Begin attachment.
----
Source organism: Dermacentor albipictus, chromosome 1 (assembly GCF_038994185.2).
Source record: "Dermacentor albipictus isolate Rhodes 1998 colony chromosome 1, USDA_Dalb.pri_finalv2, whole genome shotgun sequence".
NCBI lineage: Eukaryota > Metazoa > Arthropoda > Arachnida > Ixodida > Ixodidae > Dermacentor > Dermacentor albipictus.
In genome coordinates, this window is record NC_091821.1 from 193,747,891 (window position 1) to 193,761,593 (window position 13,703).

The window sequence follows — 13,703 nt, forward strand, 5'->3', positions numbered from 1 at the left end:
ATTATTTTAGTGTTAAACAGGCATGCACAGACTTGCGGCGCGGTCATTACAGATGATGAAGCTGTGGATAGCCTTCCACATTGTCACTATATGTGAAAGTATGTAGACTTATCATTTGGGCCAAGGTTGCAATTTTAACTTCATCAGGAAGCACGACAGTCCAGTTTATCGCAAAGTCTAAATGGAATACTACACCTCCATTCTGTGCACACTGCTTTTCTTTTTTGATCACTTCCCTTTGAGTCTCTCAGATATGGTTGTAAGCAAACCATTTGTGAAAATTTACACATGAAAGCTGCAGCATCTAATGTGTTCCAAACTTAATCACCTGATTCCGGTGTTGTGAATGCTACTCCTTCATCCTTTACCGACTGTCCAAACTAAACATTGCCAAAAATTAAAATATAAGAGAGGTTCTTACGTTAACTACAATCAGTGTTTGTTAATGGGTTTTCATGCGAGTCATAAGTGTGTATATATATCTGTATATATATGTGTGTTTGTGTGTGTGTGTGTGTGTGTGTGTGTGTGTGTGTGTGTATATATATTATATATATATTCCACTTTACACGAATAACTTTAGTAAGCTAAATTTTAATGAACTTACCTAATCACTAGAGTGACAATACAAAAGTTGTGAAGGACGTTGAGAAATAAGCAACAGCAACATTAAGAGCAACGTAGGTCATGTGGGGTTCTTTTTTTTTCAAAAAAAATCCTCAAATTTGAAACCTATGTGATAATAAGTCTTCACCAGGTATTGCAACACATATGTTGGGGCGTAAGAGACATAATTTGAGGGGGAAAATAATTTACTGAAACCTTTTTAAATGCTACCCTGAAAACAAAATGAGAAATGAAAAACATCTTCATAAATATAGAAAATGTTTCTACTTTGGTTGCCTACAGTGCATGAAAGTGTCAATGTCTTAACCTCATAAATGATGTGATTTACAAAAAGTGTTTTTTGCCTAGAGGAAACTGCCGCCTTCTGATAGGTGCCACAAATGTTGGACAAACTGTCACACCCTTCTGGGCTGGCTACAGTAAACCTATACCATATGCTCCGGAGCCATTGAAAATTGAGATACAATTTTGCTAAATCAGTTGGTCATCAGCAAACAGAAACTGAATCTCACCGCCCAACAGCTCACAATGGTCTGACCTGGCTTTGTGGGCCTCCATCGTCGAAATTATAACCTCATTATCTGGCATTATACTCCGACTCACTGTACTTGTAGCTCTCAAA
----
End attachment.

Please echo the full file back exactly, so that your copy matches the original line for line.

Source organism: Dermacentor albipictus, chromosome 1 (assembly GCF_038994185.2).
Source record: "Dermacentor albipictus isolate Rhodes 1998 colony chromosome 1, USDA_Dalb.pri_finalv2, whole genome shotgun sequence".
NCBI lineage: Eukaryota > Metazoa > Arthropoda > Arachnida > Ixodida > Ixodidae > Dermacentor > Dermacentor albipictus.
In genome coordinates, this window is record NC_091821.1 from 193,747,891 (window position 1) to 193,761,593 (window position 13,703).

The window sequence follows — 13,703 nt, forward strand, 5'->3', positions numbered from 1 at the left end:
ATTATTTTAGTGTTAAACAGGCATGCACAGACTTGCGGCGCGGTCATTACAGATGATGAAGCTGTGGATAGCCTTCCACATTGTCACTATATGTGAAAGTATGTAGACTTATCATTTGGGCCAAGGTTGCAATTTTAACTTCATCAGGAAGCACGACAGTCCAGTTTATCGCAAAGTCTAAATGGAATACTACACCTCCATTCTGTGCACACTGCTTTTCTTTTTTGATCACTTCCCTTTGAGTCTCTCAGATATGGTTGTAAGCAAACCATTTGTGAAAATTTACACATGAAAGCTGCAGCATCTAATGTGTTCCAAACTTAATCACCTGATTCCGGTGTTGTGAATGCTACTCCTTCATCCTTTACCGACTGTCCAAACTAAACATTGCCAAAAATTAAAATATAAGAGAGGTTCTTACGTTAACTACAATCAGTGTTTGTTAATGGGTTTTCATGCGAGTCATAAGTGTGTATATATATCTGTATATATATGTGTGTTTGTGTGTGTGTGTGTGTGTGTGTGTGTGTGTGTGTGTGTATATATATTATATATATATTCCACTTTACACGAATAACTTTAGTAAGCTAAATTTTAATGAACTTACCTAATCACTAGAGTGACAATACAAAAGTTGTGAAGGACGTTGAGAAATAAGCAACAGCAACATTAAGAGCAACGTAGGTCATGTGGGGTTCTTTTTTTTTCAAAAAAAATCCTCAAATTTGAAACCTATGTGATAATAAGTCTTCACCAGGTATTGCAACACATATGTTGGGGCGTAAGAGACATAATTTGAGGGGGAAAATAATTTACTGAAACCTTTTTAAATGCTACCCTGAAAACAAAATGAGAAATGAAAAACATCTTCATAAATATAGAAAATGTTTCTACTTTGGTTGCCTACAGTGCATGAAAGTGTCAATGTCTTAACCTCATAAATGATGTGATTTACAAAAAGTGTTTTTTGCCTAGAGGAAACTGCCGCCTTCTGATAGGTGCCACAAATGTTGGACAAACTGTCACACCCTTCTGGGCTGGCTACAGTAAACCTATACCATATGCTCCGGAGCCATTGAAAATTGAGATACAATTTTGCTAAATCAGTTGGTCATCAGCAAACAGAAACTGAATCTCACCGCCCAACAGCTCACAATGGTCTGACCTGGCTTTGTGGGCCTCCATCGTCGAAATTATAACCTCATTATCTGGCATTATACTCCGACTCACTGTACTTGTAGCTCTCAAA